Well, you need to start somewhere and a PhD can give you the tools and skills necessary for achieving higher scientific goals. In kindergarden you learn to read, write, paint and play with other children. Ah those relaxed days when your only worries were choosing the colour of the crayon or if you were going to play hide and seek. Graduate school is the kindergarden of scientists.
You learn again to read, write and interact with others. Traditionally scientists would grow their network and get exposure by publishing papers and attending conference. In this new world, a great piece of graduate school advice is to take care of your online presence. A PhD student should take care of his online reputation from day 1. While you should still do these things during your PhD, you could make use of some digital tools to be a better scientist and to grow your online reputation, visibility and academic footprint.
There are 3 key online tools that you can use to grow your online presence as a scientist: a science blog, Twitter, and LinkedIn, aka the social media trinity for scientists. If you use these three tools you will stop being invisible for Google. People will find you and discover what your research is about. You can use a science blog to share your opinion about your field of research. You can also share materials like posters and presentations. Or even a description of your papers in simple words. With Twitter you can connect with fellow scientists, share your news and also discover new research related stuff.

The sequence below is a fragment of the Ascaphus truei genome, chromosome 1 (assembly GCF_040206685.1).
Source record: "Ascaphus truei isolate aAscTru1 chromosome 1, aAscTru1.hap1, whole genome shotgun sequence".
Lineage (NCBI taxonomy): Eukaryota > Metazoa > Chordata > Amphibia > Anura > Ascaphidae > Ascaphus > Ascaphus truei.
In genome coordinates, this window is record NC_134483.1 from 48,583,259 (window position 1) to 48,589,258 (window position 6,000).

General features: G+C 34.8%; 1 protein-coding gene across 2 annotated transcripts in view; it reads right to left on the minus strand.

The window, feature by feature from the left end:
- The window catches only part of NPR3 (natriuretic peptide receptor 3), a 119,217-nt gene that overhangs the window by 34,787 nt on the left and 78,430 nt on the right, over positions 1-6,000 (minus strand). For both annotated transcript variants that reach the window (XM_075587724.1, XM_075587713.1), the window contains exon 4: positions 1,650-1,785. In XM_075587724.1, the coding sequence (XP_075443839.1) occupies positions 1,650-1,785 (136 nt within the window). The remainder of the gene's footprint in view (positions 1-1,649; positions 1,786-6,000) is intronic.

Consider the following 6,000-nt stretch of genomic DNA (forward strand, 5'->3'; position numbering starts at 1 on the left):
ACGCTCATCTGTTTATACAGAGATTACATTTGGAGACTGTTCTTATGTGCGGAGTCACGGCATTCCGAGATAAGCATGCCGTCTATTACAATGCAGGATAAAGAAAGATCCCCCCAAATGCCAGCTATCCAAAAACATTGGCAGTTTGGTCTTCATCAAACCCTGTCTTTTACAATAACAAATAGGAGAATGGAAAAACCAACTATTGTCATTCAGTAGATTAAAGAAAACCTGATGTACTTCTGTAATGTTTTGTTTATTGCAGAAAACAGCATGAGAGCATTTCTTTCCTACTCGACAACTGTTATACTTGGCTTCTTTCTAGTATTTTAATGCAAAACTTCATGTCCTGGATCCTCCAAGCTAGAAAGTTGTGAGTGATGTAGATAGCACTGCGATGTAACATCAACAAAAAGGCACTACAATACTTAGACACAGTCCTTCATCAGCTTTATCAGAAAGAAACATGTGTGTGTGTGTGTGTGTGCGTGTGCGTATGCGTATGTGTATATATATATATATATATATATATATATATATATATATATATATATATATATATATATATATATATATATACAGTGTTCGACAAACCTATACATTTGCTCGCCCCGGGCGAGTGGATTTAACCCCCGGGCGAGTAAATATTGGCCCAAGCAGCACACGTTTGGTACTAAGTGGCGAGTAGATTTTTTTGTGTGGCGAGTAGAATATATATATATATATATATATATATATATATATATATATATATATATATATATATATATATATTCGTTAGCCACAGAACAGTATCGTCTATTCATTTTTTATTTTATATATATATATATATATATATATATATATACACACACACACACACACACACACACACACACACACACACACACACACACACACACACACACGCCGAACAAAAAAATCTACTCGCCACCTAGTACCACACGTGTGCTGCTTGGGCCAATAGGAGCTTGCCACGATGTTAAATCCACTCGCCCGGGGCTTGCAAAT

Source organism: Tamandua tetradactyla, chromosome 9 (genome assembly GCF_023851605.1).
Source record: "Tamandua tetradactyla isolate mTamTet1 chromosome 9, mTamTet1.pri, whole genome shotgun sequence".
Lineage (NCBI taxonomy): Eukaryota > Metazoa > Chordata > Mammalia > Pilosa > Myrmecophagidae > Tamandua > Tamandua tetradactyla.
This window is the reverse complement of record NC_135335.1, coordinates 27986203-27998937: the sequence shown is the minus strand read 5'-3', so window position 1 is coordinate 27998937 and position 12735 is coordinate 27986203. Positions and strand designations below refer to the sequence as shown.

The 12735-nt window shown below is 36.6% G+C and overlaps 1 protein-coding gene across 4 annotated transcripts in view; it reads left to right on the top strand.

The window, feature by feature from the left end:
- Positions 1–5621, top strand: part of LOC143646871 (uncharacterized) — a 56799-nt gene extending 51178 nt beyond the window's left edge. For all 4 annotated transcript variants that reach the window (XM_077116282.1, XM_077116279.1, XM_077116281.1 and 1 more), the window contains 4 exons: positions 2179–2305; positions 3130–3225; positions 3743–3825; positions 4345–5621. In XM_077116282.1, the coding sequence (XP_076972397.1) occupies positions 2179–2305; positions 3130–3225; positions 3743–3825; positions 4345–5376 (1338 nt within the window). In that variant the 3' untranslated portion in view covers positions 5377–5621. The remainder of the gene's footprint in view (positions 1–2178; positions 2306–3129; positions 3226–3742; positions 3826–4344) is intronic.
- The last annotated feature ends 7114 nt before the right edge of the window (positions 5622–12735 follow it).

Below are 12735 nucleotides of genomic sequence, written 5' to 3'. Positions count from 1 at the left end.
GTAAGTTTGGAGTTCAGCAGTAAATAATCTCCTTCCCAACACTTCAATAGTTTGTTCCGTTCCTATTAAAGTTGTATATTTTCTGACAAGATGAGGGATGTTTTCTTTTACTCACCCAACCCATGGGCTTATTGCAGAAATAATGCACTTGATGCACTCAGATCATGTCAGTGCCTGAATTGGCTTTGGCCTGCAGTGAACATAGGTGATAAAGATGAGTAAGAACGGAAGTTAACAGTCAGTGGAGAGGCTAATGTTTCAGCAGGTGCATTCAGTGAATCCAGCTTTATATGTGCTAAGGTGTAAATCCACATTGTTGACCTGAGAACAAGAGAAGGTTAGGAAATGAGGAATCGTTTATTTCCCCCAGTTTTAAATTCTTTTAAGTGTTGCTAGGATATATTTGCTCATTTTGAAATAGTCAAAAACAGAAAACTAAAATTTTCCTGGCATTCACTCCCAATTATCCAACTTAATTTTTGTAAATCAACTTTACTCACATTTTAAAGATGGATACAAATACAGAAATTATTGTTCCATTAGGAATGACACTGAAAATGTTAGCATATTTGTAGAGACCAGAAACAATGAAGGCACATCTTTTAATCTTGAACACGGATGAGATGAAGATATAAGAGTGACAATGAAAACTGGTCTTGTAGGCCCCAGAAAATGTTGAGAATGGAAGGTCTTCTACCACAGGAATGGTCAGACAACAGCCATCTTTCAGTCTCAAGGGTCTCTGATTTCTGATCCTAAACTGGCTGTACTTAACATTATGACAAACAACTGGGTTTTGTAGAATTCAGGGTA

LinkedIn can become your online CV, a place where others can easily see your skills, publications and education.
- Why do a PhD? There are many good reasons, and a few bad ones too!
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In Next Scientist we are crazy about the digital world, but do not forget to transfer some of these online relations to the physical world. Try to meet face to face with some of your online buddies, either invite them to visit your group, go for a coffee, or arrange that you will meet in a scientific conference. It is stuffed with great ideas that you can turn into graduate school advice, it will revolutionise the way you see the world. This is great advice because having some small results will a give you a sense of progress, so your motivation will go up and b give you something to present maybe as a poster and discuss with other scientists.
MYTH #2 A doctorate is a chance to invent GREAT IDEAS and reveal your brilliance
If you deliver intermediate results or a draft of a paper, you have the chance of getting feedback soon and correct your direction if needed. You need to make progress and you need the feedback of your supervisors to do so.
The graduate school advice we shared might sound a bit too harsh. We just want to point out how a PhD really is, so you are not surprised later on. But do not let this discourage you.
PhD Study - Frequently Asked Questions (FAQs)
Graduate school has many perks that make it a great experience. You will meet interesting people and you will have the chance to explore your own ideas and to be creative. Remember that you are still a student, so enjoy life like a student. Do not take everything too seriously and make use of your free time. In some cases you might get a salary or stipend. You have the chance to travel. Get results and present them in conferences. Ask your boss to pay for the trip or apply for a travelling stipend for students. Find collaborators and get them to invite you to visit their lab.